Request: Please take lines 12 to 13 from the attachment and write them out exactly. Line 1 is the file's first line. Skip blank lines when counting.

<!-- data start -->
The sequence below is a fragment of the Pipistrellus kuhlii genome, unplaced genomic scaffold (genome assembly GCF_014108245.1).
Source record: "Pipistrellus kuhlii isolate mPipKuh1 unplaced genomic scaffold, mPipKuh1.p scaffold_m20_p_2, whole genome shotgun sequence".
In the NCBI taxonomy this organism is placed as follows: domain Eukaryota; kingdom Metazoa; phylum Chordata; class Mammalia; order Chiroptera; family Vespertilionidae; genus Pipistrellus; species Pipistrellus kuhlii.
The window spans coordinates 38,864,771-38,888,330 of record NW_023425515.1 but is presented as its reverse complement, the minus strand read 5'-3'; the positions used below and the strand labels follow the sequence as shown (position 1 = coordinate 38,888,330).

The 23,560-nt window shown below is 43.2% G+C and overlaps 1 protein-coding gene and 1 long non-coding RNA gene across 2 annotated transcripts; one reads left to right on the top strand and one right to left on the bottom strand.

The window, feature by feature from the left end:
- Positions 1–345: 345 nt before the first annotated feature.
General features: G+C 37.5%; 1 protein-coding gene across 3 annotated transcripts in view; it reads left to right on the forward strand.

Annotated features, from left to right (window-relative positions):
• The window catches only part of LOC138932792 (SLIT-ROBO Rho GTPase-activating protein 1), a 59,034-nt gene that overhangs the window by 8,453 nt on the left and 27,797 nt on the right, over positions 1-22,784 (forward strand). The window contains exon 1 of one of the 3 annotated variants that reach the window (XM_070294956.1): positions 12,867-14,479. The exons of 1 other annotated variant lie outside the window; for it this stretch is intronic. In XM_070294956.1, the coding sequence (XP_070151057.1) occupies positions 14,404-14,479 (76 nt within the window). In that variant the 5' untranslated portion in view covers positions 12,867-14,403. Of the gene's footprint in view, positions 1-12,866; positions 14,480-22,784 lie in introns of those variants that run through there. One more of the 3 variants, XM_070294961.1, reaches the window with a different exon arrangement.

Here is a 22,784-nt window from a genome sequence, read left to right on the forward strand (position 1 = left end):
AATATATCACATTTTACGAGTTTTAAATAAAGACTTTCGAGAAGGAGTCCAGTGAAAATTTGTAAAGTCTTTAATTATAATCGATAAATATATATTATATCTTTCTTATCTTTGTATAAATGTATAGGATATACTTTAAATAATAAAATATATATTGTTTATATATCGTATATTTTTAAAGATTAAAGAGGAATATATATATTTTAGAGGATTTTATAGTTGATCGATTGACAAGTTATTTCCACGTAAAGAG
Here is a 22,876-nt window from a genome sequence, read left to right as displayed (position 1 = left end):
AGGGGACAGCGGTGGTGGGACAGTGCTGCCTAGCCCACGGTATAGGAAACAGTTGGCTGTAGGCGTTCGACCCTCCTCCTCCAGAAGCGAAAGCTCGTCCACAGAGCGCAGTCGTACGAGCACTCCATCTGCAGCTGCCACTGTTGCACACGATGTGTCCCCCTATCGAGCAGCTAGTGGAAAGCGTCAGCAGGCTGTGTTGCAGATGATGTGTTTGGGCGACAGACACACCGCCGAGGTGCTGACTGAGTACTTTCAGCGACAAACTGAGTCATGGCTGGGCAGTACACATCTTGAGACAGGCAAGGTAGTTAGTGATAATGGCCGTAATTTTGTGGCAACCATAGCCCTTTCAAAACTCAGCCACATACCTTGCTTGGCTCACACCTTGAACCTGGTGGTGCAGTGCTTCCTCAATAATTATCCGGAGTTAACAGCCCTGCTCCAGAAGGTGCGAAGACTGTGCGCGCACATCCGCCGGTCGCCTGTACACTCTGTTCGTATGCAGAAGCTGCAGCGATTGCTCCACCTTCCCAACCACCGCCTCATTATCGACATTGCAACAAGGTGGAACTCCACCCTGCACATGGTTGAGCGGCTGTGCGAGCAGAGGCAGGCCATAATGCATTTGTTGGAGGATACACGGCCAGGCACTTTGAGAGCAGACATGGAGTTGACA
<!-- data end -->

AATATATCACATTTTACGAGTTTTAAATAAAGACTTTCGAGAAGGAGTCCAGTGAAAATTTGTAAAGTCTTTAATTATAATCGATAAATATATATTATATCTTTCTTATCTTTGTATAAATGTATAGGATATACTTTAAATAATAAAATATATATTGTTTATATATCGTATATTTTTAAAGATTAAAGAGGAATATATATATTTTAGAGGATTTTATAGTTGATCGATTGACAAGTTATTTCCACGTAAAGAG
Here is a 22,876-nt window from a genome sequence, read left to right as displayed (position 1 = left end):